One time I was at my great uncle Lon’s when he lived at the old Harve Simonds place. He asked if I wanted to see his hog. I wasn’t exactly an admirer of swine at that time but I humored him. We went out to a shed that was boxed in half way up. I looked over wall and the whole shed was filled with hog. It was too big to stand up even. I asked him when he was going to kill it. “Pretty soon or I’ll have to build a bigger pen.” “How are you going to hang him?” “I ain’t, we’ll have to butcher him on the ground.” He couldn’t weigh the hog but he estimated it would dress out at 600 lbs. That was a long time ago. People don’t keep hogs at home much any more.
    I heard peep frogs last night in Morganton. Peep frogs on Groundhog Day?

  • Reply
    Charline
    February 3, 2016 at 11:26 am

    I, too, was fussed at for reading in dim light and that it would ‘put my eyes out’. My husband and I used to boast about our vision, his being better, but now the opposite is true. Protection of this precious gift is so important. I do need the readers more than he does, though, and we both need LIGHT!

  • Reply
    Wanda Devers
    February 3, 2016 at 11:25 am

    My distance sight has improved with age to not needing glasses but now I’m not comfortable reading without a little help. If yall have a Dollar Tree, they have reading glasses for $1.00–I’ve got a lot of them and still have trouble finding a pair.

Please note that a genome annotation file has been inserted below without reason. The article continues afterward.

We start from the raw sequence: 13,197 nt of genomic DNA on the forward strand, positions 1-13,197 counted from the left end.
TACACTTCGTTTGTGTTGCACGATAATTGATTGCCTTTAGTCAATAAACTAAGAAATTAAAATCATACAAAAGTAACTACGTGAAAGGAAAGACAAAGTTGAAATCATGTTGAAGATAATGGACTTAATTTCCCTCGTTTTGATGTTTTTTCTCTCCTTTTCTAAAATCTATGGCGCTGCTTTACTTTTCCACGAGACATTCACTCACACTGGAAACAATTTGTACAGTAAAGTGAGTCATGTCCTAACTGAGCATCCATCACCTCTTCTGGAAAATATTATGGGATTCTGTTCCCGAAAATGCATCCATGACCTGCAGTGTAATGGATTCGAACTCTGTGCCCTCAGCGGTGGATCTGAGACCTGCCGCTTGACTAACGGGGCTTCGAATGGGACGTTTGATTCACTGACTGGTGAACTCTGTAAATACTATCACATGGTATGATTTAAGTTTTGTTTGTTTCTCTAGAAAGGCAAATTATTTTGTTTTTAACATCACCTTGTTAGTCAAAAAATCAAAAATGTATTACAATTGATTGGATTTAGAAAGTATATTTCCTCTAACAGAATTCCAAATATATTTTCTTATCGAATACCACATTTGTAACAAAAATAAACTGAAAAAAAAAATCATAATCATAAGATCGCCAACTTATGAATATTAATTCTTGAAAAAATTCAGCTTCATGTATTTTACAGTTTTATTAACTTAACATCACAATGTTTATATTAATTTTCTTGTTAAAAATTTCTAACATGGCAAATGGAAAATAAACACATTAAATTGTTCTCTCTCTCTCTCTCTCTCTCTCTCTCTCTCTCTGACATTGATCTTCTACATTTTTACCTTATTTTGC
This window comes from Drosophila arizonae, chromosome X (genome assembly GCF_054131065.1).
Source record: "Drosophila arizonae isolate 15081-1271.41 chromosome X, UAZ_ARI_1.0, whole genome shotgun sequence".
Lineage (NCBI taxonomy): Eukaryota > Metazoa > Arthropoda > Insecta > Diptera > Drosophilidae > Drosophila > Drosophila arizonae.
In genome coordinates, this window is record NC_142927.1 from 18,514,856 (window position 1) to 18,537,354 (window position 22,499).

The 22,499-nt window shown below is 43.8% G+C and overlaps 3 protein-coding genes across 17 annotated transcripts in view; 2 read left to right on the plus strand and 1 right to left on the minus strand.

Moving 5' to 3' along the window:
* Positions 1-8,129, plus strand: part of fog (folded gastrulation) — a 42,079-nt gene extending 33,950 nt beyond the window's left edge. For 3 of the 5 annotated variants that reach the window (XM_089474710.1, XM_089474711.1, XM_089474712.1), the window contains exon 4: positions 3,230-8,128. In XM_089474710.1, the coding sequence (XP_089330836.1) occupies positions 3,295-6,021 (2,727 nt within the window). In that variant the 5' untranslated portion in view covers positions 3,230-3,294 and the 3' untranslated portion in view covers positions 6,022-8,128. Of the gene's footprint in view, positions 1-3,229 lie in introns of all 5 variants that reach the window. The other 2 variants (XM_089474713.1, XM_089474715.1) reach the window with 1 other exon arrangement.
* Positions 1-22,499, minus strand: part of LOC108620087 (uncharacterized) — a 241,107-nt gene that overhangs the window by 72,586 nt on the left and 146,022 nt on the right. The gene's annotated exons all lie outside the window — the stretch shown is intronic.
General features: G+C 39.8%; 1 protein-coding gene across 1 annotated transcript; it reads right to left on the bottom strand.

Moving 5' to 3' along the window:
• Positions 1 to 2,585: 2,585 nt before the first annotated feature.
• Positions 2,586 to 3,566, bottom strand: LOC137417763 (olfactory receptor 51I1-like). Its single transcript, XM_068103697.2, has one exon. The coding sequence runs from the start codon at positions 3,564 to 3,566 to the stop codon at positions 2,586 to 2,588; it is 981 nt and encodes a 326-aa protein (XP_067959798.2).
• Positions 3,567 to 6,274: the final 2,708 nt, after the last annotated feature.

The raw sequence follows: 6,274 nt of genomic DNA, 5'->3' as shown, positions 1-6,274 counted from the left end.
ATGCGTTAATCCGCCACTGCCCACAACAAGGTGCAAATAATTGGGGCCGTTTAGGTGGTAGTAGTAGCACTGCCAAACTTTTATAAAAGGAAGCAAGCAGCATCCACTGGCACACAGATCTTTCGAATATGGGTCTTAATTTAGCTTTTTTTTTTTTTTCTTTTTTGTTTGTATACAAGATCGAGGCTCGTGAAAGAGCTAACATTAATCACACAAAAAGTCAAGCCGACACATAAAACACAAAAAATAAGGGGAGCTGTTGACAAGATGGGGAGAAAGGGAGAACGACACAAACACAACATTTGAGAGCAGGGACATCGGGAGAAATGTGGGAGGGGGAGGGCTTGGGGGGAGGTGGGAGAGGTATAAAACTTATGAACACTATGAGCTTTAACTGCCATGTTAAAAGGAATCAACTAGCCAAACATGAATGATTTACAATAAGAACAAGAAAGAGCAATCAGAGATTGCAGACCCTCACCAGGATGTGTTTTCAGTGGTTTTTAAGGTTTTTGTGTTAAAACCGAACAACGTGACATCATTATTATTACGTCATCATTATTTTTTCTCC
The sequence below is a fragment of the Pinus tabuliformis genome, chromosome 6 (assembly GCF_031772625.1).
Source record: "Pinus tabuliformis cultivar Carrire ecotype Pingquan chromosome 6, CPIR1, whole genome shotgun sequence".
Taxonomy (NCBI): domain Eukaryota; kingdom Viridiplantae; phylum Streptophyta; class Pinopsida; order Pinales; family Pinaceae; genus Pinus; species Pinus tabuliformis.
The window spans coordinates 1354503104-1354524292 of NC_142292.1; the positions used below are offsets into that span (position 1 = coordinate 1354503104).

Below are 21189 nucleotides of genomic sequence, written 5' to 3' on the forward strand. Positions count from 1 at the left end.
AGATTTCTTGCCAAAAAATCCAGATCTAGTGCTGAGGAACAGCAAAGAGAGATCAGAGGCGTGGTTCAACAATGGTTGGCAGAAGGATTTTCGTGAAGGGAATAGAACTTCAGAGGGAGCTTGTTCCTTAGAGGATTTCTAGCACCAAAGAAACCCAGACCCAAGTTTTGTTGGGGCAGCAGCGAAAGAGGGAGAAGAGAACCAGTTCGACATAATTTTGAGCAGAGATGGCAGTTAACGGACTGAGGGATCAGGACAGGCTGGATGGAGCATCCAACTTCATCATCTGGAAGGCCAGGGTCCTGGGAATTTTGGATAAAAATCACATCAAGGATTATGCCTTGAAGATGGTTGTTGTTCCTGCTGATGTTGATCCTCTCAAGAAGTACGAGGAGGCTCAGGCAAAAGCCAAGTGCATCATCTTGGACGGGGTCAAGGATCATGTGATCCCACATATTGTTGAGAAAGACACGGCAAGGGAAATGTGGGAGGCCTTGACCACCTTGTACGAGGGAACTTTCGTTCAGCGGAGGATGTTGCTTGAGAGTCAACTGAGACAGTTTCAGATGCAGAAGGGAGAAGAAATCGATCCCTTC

I never had much luck trying to get milk from any cow–guess I was really too little when we still had cows and truthfully I love to look at them but I’m scared of them. Always remember the horror when our neighbor’s rogue cow would escape again and we’d have to help get her back in. I’d get sent to one side & told to “head her off” if she came that way. My brother & I had to go get the cows at night from the pasture and we were both scared of them. Things were so different then–we were not more than maybe 6 yrs. old.

  • Reply
    Paula Rhodarmer
    February 3, 2016 at 10:57 am

    Tipper, I had a busy day yesterday but I meant to comment on your post and then didn’t get around to it. One of the hardest things about getting old is losing the world you grew up in. Places where I used to walk are covered with houses and highways or are now private property posted with signs. It seems like we are losing more of our rural and mountain land every day.
    We had a Jersey or a Brown Swiss – Guernsey cross cow for many years. We also had some beef cows, but the milk cows had the sweetest disposition. One of my cows, I named “Pet” really was a pet. The beef calves were sweet when young, but they got pushy as they grew up.

  • Reply
    Zelma
    February 3, 2016 at 10:54 am